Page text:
Rowing is one of the most physically and mentally challenging sports in the world. It requires an immense amount of dedication, discipline, and endurance. While many rowers enjoy the intense competition and exhilaration of racing, others find the sport to be extremely stressful.

Physical Stress

Rowing is a physically demanding sport, requiring athletes to push their bodies to the limit. Training sessions can last for hours, with multiple workouts per day, six days a week. The constant pounding of the oars on the water can cause strains and injuries to the arms, back, and legs. In addition, the high levels of exertion required to row can leave rowers feeling exhausted and drained.

Mental Stress

In addition to the physical demands of rowing, the sport can also be mentally taxing. The intense focus required to perform at a high level, the constant pressure to improve, and the pressure to perform well in races can all take a toll on a rower’s mental health. The stress can lead to anxiety, depression, and burnout.

Competitive Stress

Rowing is a highly competitive sport, with athletes competing at local, national, and international levels. The pressure to succeed and perform well can be overwhelming. The fear of failure, the stress of competition, and the pressure to win can all add to the stress of rowing.

Managing Stress

Despite the challenges and stress of rowing, many athletes continue to participate in the sport. For some, the physical and mental challenges are what make the sport so rewarding. Others find relief in the camaraderie of the team and the support of their coaches. Many rowers also turn to mindfulness practices, such as meditation and yoga, to help them manage the stress of the sport.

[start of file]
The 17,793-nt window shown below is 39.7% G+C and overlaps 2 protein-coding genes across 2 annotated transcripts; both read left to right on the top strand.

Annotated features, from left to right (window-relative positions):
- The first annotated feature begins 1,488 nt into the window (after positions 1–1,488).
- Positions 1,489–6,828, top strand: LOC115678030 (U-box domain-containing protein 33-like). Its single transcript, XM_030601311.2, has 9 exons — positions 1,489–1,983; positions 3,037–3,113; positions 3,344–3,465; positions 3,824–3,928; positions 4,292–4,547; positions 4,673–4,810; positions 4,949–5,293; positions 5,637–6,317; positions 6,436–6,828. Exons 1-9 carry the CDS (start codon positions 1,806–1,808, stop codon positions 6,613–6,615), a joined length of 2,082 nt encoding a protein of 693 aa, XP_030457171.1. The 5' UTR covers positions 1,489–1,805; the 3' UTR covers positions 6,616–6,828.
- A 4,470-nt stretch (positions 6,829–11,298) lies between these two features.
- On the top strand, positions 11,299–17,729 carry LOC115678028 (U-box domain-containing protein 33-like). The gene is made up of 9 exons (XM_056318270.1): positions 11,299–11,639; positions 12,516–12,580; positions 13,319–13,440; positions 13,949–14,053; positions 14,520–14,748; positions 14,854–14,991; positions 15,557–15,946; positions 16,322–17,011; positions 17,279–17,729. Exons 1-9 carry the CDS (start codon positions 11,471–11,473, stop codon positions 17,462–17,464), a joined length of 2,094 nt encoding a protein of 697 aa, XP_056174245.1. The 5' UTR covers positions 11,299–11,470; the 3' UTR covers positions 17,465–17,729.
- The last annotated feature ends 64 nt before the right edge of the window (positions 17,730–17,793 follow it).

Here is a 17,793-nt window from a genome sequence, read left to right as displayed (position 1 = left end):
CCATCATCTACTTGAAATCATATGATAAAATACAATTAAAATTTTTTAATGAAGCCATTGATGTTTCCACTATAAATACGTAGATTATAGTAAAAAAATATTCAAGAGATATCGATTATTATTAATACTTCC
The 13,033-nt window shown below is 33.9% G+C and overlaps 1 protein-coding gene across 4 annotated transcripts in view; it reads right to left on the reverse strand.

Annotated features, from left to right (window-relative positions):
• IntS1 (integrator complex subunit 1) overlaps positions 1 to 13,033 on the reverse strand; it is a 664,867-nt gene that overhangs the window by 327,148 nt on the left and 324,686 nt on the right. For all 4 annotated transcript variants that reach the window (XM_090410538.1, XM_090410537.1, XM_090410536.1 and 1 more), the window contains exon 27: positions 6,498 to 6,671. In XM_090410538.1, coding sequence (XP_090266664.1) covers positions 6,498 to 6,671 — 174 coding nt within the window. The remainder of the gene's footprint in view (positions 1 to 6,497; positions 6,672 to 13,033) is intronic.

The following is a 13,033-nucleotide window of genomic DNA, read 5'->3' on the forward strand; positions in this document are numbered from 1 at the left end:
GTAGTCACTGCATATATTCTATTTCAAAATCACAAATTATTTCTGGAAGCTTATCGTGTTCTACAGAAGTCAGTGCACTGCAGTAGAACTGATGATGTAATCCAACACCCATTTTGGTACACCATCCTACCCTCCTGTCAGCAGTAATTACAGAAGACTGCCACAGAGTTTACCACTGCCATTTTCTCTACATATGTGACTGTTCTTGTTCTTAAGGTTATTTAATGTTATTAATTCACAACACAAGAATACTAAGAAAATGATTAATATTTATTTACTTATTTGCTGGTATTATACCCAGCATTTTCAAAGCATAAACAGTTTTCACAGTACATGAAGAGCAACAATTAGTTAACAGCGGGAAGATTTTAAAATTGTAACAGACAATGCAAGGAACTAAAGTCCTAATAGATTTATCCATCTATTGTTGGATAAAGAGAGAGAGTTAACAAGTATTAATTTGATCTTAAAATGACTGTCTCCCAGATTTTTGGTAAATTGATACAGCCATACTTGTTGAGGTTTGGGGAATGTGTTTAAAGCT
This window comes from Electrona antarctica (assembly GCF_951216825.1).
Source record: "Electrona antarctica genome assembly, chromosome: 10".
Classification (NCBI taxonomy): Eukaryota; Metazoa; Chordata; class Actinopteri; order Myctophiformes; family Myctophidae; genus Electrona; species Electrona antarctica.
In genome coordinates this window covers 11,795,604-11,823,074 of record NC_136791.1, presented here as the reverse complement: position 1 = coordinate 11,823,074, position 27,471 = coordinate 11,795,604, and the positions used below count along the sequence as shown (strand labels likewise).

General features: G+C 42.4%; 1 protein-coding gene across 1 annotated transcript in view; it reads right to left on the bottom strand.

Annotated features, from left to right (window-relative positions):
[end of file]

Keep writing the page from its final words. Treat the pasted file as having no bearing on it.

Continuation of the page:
According to a survey conducted by the National Collegiate Athletic Association (NCAA), rowing is one of the most stressful college sports. The survey found that 26.3% of female rowers reported feeling high levels of stress, while 27.2% reported feeling overwhelmed. In comparison, only 14.9% of male rowers reported feeling high levels of stress, while 16.6% reported feeling overwhelmed.


Rowing can be a stressful sport, but it can also be incredibly rewarding. Despite the physical and mental demands, many athletes continue to participate in the sport and achieve great success. By focusing on mindfulness practices, building a support system, and maintaining a healthy work-life balance, rowers can manage the stress of the sport and continue to thrive on and off the water.